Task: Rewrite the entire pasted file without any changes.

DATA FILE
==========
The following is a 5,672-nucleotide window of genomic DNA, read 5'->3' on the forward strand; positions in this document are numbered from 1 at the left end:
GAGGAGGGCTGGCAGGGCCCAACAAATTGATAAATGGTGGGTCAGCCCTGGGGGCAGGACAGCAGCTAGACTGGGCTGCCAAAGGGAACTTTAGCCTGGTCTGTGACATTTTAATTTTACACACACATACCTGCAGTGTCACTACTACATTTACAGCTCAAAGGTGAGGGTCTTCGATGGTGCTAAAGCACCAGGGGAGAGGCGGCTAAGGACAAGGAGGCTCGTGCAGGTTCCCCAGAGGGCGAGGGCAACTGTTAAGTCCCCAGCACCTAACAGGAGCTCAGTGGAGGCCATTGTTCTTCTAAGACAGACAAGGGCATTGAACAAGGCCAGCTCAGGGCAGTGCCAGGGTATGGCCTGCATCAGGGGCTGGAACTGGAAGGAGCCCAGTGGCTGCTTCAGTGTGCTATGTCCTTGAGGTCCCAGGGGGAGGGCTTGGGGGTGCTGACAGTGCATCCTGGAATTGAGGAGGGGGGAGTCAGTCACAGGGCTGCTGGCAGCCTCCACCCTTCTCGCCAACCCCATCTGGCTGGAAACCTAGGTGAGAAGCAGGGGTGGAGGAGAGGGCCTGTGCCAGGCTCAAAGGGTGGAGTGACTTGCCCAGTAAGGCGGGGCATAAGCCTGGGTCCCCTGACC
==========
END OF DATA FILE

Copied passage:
The following is a 5,672-nucleotide window of genomic DNA, read 5'->3' on the forward strand; positions in this document are numbered from 1 at the left end:
GAGGAGGGCTGGCAGGGCCCAACAAATTGATAAATGGTGGGTCAGCCCTGGGGGCAGGACAGCAGCTAGACTGGGCTGCCAAAGGGAACTTTAGCCTGGTCTGTGACATTTTAATTTTACACACACATACCTGCAGTGTCACTACTACATTTACAGCTCAAAGGTGAGGGTCTTCGATGGTGCTAAAGCACCAGGGGAGAGGCGGCTAAGGACAAGGAGGCTCGTGCAGGTTCCCCAGAGGGCGAGGGCAACTGTTAAGTCCCCAGCACCTAACAGGAGCTCAGTGGAGGCCATTGTTCTTCTAAGACAGACAAGGGCATTGAACAAGGCCAGCTCAGGGCAGTGCCAGGGTATGGCCTGCATCAGGGGCTGGAACTGGAAGGAGCCCAGTGGCTGCTTCAGTGTGCTATGTCCTTGAGGTCCCAGGGGGAGGGCTTGGGGGTGCTGACAGTGCATCCTGGAATTGAGGAGGGGGGAGTCAGTCACAGGGCTGCTGGCAGCCTCCACCCTTCTCGCCAACCCCATCTGGCTGGAAACCTAGGTGAGAAGCAGGGGTGGAGGAGAGGGCCTGTGCCAGGCTCAAAGGGTGGAGTGACTTGCCCAGTAAGGCGGGGCATAAGCCTGGGTCCCCTGACC